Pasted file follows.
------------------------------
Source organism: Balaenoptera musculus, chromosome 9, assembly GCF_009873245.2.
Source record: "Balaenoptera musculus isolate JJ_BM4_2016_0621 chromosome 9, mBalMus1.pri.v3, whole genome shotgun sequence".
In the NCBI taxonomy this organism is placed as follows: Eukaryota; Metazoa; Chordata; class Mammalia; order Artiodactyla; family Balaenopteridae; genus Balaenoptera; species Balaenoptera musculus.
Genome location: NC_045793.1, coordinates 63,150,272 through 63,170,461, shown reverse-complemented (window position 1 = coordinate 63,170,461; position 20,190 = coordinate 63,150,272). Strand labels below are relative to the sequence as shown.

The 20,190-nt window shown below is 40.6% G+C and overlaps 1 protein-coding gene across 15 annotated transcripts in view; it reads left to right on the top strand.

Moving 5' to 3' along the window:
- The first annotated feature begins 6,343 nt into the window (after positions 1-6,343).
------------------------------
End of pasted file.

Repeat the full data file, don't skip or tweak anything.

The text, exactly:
Source organism: Balaenoptera musculus, chromosome 9, assembly GCF_009873245.2.
Source record: "Balaenoptera musculus isolate JJ_BM4_2016_0621 chromosome 9, mBalMus1.pri.v3, whole genome shotgun sequence".
In the NCBI taxonomy this organism is placed as follows: Eukaryota; Metazoa; Chordata; class Mammalia; order Artiodactyla; family Balaenopteridae; genus Balaenoptera; species Balaenoptera musculus.
Genome location: NC_045793.1, coordinates 63,150,272 through 63,170,461, shown reverse-complemented (window position 1 = coordinate 63,170,461; position 20,190 = coordinate 63,150,272). Strand labels below are relative to the sequence as shown.

The 20,190-nt window shown below is 40.6% G+C and overlaps 1 protein-coding gene across 15 annotated transcripts in view; it reads left to right on the top strand.

Moving 5' to 3' along the window:
- The first annotated feature begins 6,343 nt into the window (after positions 1-6,343).